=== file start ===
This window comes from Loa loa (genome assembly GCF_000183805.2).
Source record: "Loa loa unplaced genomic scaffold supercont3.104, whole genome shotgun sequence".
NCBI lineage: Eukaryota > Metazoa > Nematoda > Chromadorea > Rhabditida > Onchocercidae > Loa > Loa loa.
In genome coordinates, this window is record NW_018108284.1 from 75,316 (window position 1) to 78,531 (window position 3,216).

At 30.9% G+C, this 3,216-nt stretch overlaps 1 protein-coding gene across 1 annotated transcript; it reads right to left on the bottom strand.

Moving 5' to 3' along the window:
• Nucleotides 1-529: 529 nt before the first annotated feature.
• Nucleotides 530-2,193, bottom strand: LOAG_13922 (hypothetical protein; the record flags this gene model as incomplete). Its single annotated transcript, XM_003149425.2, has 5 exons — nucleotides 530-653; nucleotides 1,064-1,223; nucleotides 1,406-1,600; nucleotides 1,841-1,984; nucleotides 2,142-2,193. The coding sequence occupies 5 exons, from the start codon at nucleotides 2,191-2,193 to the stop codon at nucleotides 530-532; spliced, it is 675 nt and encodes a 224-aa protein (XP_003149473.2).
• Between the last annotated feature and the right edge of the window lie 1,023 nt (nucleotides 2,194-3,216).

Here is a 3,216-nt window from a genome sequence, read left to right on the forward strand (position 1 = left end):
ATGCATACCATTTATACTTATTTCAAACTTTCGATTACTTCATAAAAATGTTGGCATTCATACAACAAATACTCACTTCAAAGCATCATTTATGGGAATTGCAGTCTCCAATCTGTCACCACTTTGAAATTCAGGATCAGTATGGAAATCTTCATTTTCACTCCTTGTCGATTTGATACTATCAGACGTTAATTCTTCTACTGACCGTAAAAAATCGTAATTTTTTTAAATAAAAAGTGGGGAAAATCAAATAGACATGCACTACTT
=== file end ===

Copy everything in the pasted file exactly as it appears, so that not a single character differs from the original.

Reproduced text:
This window comes from Loa loa (genome assembly GCF_000183805.2).
Source record: "Loa loa unplaced genomic scaffold supercont3.104, whole genome shotgun sequence".
NCBI lineage: Eukaryota > Metazoa > Nematoda > Chromadorea > Rhabditida > Onchocercidae > Loa > Loa loa.
In genome coordinates, this window is record NW_018108284.1 from 75,316 (window position 1) to 78,531 (window position 3,216).

At 30.9% G+C, this 3,216-nt stretch overlaps 1 protein-coding gene across 1 annotated transcript; it reads right to left on the bottom strand.

Moving 5' to 3' along the window:
• Nucleotides 1-529: 529 nt before the first annotated feature.
• Nucleotides 530-2,193, bottom strand: LOAG_13922 (hypothetical protein; the record flags this gene model as incomplete). Its single annotated transcript, XM_003149425.2, has 5 exons — nucleotides 530-653; nucleotides 1,064-1,223; nucleotides 1,406-1,600; nucleotides 1,841-1,984; nucleotides 2,142-2,193. The coding sequence occupies 5 exons, from the start codon at nucleotides 2,191-2,193 to the stop codon at nucleotides 530-532; spliced, it is 675 nt and encodes a 224-aa protein (XP_003149473.2).
• Between the last annotated feature and the right edge of the window lie 1,023 nt (nucleotides 2,194-3,216).

Here is a 3,216-nt window from a genome sequence, read left to right on the forward strand (position 1 = left end):
ATGCATACCATTTATACTTATTTCAAACTTTCGATTACTTCATAAAAATGTTGGCATTCATACAACAAATACTCACTTCAAAGCATCATTTATGGGAATTGCAGTCTCCAATCTGTCACCACTTTGAAATTCAGGATCAGTATGGAAATCTTCATTTTCACTCCTTGTCGATTTGATACTATCAGACGTTAATTCTTCTACTGACCGTAAAAAATCGTAATTTTTTTAAATAAAAAGTGGGGAAAATCAAATAGACATGCACTACTT